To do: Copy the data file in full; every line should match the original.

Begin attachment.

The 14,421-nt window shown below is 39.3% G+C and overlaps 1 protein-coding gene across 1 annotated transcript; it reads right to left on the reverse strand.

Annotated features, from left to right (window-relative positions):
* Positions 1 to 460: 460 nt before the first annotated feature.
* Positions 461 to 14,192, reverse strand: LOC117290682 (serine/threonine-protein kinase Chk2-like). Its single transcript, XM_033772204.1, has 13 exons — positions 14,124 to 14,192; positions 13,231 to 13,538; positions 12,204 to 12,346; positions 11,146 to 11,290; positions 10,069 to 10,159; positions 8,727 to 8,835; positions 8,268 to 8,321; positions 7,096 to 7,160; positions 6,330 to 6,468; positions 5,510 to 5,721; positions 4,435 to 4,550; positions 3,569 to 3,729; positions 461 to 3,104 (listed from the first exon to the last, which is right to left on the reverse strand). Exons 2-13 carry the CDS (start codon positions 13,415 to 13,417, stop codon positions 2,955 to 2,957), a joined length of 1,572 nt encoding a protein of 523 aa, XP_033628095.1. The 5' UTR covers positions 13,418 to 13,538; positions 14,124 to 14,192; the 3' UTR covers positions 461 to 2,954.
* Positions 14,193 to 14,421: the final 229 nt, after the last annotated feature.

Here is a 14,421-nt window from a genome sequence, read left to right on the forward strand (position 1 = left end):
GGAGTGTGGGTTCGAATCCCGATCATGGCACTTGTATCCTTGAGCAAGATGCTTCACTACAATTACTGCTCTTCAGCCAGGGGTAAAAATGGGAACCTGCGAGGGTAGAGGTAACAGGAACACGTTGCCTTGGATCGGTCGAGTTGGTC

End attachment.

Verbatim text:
The 14,421-nt window shown below is 39.3% G+C and overlaps 1 protein-coding gene across 1 annotated transcript; it reads right to left on the reverse strand.

Annotated features, from left to right (window-relative positions):
* Positions 1 to 460: 460 nt before the first annotated feature.
* Positions 461 to 14,192, reverse strand: LOC117290682 (serine/threonine-protein kinase Chk2-like). Its single transcript, XM_033772204.1, has 13 exons — positions 14,124 to 14,192; positions 13,231 to 13,538; positions 12,204 to 12,346; positions 11,146 to 11,290; positions 10,069 to 10,159; positions 8,727 to 8,835; positions 8,268 to 8,321; positions 7,096 to 7,160; positions 6,330 to 6,468; positions 5,510 to 5,721; positions 4,435 to 4,550; positions 3,569 to 3,729; positions 461 to 3,104 (listed from the first exon to the last, which is right to left on the reverse strand). Exons 2-13 carry the CDS (start codon positions 13,415 to 13,417, stop codon positions 2,955 to 2,957), a joined length of 1,572 nt encoding a protein of 523 aa, XP_033628095.1. The 5' UTR covers positions 13,418 to 13,538; positions 14,124 to 14,192; the 3' UTR covers positions 461 to 2,954.
* Positions 14,193 to 14,421: the final 229 nt, after the last annotated feature.

Here is a 14,421-nt window from a genome sequence, read left to right on the forward strand (position 1 = left end):
GGAGTGTGGGTTCGAATCCCGATCATGGCACTTGTATCCTTGAGCAAGATGCTTCACTACAATTACTGCTCTTCAGCCAGGGGTAAAAATGGGAACCTGCGAGGGTAGAGGTAACAGGAACACGTTGCCTTGGATCGGTCGAGTTGGTC